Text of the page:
PRE2019 3 Group10
|Joris Goddijn||1244648||Computer Scienceemail@example.com|
|Daniël Verloop||1263544||Computer Sciencefirstname.lastname@example.org|
|Ka Yip Fung||1245300||Computer Scienceemail@example.com|
|Rik Maas||1244503||Computer Sciencefirstname.lastname@example.org|
|Jeroen Struijk||1252070||Computer Scienceemail@example.com|
Neural Networks are used extensively in a wide variety of fields:
- Large tech companies are using neural networks to analyze and cluster users of their services. This data is then used for targeted advertisement. This advertisement business is one of the most lucrative online business models.
- In health care, neural networks are used for detecting certain diseases, for example cancer. Recent studies have shown that neural networks perform well in the detection of lung cancer (Zhou 2002), breast cancer (Karabatak, 2009), and prostate cancer (Djavan, 2002). There are many more examples of researchers using neural networks to detect specific diseases.
- In businesses, neural networks are used to filter job applicants (Qin, 2018) (Van Huynh, 2019). It uses the information of an applicant and information about the job to predict how well the applicant fits the job. This way the business only has to take the best applicants in for interviews and can reduce the amount of manual labour needed.
- Neural networks are also used to detect cracks in the road (Zhang, 2016). Manually keeping track of road conditions is very costly and time consuming. Automated road crack detection makes it a lot easier to maintain roads.
- Neural networks are also able to recognize faces (Sun, 2015). Facial recognition systems based on neural networks are already heavily deployed in China (Kuo, 2019).
- In self driving cars, deep convolutional neural networks are used to parse the visual input of the sensors of the car. This information can be used to steer the car (Bojarski, 2016).
All in all, there are many use cases for neural networks. Research in modern large scale neural networks is very recent. The most promising progress in the field has been made in the last 10 years. The reason for the increase in popularity for neural networks is the increase in available data, because neural networks are only successful when they have a large amount of data to train on. Every day more data gets produced on a massive scale by people using technology. In the future only more data will be created. As time progresses more industries will be able to start using neural networks.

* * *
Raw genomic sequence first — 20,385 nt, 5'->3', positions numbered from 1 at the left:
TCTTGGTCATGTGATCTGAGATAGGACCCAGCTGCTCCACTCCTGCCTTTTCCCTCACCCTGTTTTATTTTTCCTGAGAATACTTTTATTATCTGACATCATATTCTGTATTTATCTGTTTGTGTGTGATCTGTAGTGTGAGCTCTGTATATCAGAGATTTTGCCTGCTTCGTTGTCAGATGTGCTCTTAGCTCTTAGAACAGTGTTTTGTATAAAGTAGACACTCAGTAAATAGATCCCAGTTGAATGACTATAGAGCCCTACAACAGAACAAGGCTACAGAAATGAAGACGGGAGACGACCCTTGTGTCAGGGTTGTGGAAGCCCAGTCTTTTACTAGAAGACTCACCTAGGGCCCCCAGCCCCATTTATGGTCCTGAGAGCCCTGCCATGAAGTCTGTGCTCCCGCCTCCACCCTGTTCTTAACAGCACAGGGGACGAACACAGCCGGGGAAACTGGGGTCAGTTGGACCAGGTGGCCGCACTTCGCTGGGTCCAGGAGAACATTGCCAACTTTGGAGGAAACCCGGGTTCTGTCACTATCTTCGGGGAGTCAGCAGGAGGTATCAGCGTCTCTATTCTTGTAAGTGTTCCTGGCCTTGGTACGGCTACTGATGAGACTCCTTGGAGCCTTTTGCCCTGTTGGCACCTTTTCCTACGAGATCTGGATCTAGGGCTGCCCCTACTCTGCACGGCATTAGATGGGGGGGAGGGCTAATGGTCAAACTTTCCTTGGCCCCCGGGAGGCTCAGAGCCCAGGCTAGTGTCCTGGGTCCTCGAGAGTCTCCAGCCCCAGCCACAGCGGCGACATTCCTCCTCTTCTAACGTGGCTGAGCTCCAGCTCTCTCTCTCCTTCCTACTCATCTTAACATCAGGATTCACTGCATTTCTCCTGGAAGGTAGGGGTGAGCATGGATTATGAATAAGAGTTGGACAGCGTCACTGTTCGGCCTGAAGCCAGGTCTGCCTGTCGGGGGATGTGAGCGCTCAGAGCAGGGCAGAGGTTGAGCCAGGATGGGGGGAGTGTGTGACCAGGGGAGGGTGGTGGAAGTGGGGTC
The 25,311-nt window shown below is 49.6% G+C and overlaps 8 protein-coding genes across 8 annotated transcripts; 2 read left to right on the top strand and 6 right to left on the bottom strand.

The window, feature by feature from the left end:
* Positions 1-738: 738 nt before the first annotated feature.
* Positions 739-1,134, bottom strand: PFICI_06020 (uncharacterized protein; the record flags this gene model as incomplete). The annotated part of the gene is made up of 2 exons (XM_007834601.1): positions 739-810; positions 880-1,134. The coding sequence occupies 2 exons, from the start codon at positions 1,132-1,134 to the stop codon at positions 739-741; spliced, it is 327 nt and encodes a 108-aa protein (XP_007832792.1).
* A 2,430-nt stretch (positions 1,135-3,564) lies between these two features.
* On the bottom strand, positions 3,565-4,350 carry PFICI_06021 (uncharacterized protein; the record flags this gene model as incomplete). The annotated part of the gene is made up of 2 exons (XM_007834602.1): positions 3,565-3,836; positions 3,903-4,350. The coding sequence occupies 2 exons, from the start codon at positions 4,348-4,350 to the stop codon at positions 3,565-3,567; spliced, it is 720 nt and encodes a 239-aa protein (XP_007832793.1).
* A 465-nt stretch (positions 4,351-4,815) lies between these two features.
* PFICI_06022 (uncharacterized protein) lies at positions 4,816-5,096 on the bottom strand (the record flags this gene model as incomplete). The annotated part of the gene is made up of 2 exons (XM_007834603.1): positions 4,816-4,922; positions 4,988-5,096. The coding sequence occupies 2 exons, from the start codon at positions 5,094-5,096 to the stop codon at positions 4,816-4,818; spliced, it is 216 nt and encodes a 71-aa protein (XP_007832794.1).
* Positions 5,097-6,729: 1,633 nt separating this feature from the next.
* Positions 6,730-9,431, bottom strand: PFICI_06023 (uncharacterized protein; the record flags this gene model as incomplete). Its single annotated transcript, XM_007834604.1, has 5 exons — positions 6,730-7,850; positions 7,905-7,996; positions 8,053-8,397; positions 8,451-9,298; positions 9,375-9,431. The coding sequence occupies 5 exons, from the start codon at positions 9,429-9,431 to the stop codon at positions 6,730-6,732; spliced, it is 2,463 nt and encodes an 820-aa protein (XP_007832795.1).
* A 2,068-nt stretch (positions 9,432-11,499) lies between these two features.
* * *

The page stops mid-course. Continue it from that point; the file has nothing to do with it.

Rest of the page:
A big issue of modern neural networks is that it is a black box approach. Experts do not understand what is going on inside the neural network. Neural networks are given input data and are expected to produce output data. And they do this extremely well. But what exactly happens in between is largely unknown. This is an issue when people use neural networks to make decisions with real, impactful consequences.
In this project we will be focusing on convolutional neural networks applied to visual data. We have chosen to focus on neural networks applied on visual data, because currently neural networks have shown the most promising results in the field of image processing. Furthermore, many impactful use cases of neural networks mentioned before revolve around visual data.
The main problem we are tackling is that many users of convolutional neural networks only see the end decision of the neural network. They do not get an explanation why the neural network gave the output it gave. We think this is a problem because we believe that users can get more use out of their neural networks if it provides more information than just the output of the network.
Our aim is to provide a tool that our users can use to have a better understanding of how the convolutional neural network they are using is making decisions and producing an output. Our goal is not to answer all questions a user might have about the decision of the neural network they use, because we think this is not technically feasible. Our goal is to provide the user with as many visualizations as we can in order to help them understand the neural networks decision. We think that by providing our user with several explanatory images we can at the very least improve their understanding of the decision of the neural network.
We are going to make a web application in which users can see visualizations of the inner workings of a neural network. In this web application users should be able to choose between different datasets and the corresponding neural networks and different images, where the users for both the images and networks have the option to either select one that is on the website already or to upload one themselves.
We will provide 2 types of visualizations. To get a better understanding of the network and what individual layers and neurons look at, we provide users with visualizations of how each layer and neuron perceives the image and which nodes had the most impact in deciding the results. For now this visualization will only be available for the preselected networks. Secondly we should provide the users with a saliency map of that image so they can see what parts of the image were overall considered important by the network.
Another visualization technique we wish to provide is projecting a learned dataset on 2D space to visualize how close certain classes are to each other.